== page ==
Authors: Howard; Foster
A Novel of the Upzone
Miranda Dalton drove her hunter green Range Rover to the football field behind Waltham High School and parked it on the side of the lot where the more expensive cars congregated. On the other side were the Buicks, Subarus and Suburbans belonging to the parents of the local kids. Nine-year-old Asa's soccer team was playing next-door Waltham, and she would watch the final period and then take him home. She made her way over to the cluster of parents from Buckingham Brown & Nichols, her boys' private school, and chatted with those she knew. Normally her husband, Archer, would pick them up on his way home from M.I.T. But today she was in Cambridge herself doing some research for tonight's meeting of the Lincoln Conservation Commission. So here she was, feigning interest in the game while reading a project summary for the repair of the Pierce House Museum owned by the Commission.
Some of the men glanced at Miranda. Her hair was starting to gray, but at forty-five, her skin was unlined, her body toned and her cheekbones pronounced in a classical sort of way. She had done some modeling to make extra money in her first year out of college while working as an assistant editor at
magazine. She got stares wherever she went, which was just fine with her.
When the game was over Asa changed and came over to her with his duffle bag. He was tall for his age, and had his father's dirty blonde hair.
“You did great, a 3â1 win.”
“I gave up a goal,” he corrected her, “and it was 3â2.”
“Well, you still won. And when you win you're supposed to tell the other side they played well, even if they didn't. Did you say that?”
“No, they called me a preppy and a fairy.”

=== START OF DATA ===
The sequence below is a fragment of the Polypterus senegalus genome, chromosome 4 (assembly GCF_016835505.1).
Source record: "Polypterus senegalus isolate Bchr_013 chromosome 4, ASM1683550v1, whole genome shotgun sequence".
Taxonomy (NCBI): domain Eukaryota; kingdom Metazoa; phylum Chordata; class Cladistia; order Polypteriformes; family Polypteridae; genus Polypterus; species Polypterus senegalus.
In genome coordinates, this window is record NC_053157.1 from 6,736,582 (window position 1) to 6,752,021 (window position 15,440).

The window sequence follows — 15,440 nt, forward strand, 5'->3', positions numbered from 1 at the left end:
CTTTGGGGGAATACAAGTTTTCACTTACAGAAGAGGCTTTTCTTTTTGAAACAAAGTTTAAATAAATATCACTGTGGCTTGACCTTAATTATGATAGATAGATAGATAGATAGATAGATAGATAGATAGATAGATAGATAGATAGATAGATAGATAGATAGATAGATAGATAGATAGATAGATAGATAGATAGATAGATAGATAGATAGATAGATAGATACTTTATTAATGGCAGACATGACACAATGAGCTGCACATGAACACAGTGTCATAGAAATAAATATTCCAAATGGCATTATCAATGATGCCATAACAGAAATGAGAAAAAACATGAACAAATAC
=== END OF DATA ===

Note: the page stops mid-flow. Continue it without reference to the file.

“That's because they're jealous. It's not about you. BB&N is a school for smart kids, not fairies.”
“I don't like it here,” he said when they were in the car.
“Waltham isn't a nice place,” she said. “The people here have much less than we do. The houses are small. Tacky, very tacky.”
“A cheap attempt to do something well. But we can't say that to them. And if they call you names, it's just seething resentment, that's all. We have to live with it.”
“Because we're civilized. Civilized people plan their criticism of others very carefully. You do it with subtlety and not when they expect it. So if you saw the kid who called you a fairy again on the field, and he made a good play, you could say, âThat was very graceful.' âGraceful' is not a word that is usually applied to a boy. So you're calling him a fairy without saying it.”
“Did I act like a fairy?”
“Of course not!”
In ten minutes they were on Trapelo Road, which crossed the Cambridge Reservoir separating Waltham and Lincoln. And as soon as they were on the other side, the terrain changed. The ranch houses gave way to stretches of woods interspersed with old Victorians and brick Federalist mansions behind long unpaved driveways. The sidewalks, streetlights, and aboveground swimming pools were gone. There were more horses than swimming pools in Lincoln. Much of it was occupied by academics with inherited wealth who taught at Harvard and M.I.T., like Archer. They chose to live here, in one of the richest enclaves in the state, but seemed to do everything they could to import the problems of the outside world. They had allowed the construction of 125 units of “affordable housing,” they had ten black children from Boston bused into their public school system every day, and here on Trapelo Road was a barn with a giant peace sign painted on the side, as Lincoln's politicized welcome sign. It had graced magazines all over the country in the '60s, and since then epitomized everything she disliked about her neighbors and the whole state of Massachusetts. Every time she drove by it her blood pressure jumped. Tonight she would get her revenge.
At the geographic center of town there was a Romanesque public library, an austere, white Unitarian church that they attended a few times a year, and a flowerpot in a small island at the intersection with Bedford Road. The Conservation Commission kept the pot stocked with fresh flowers.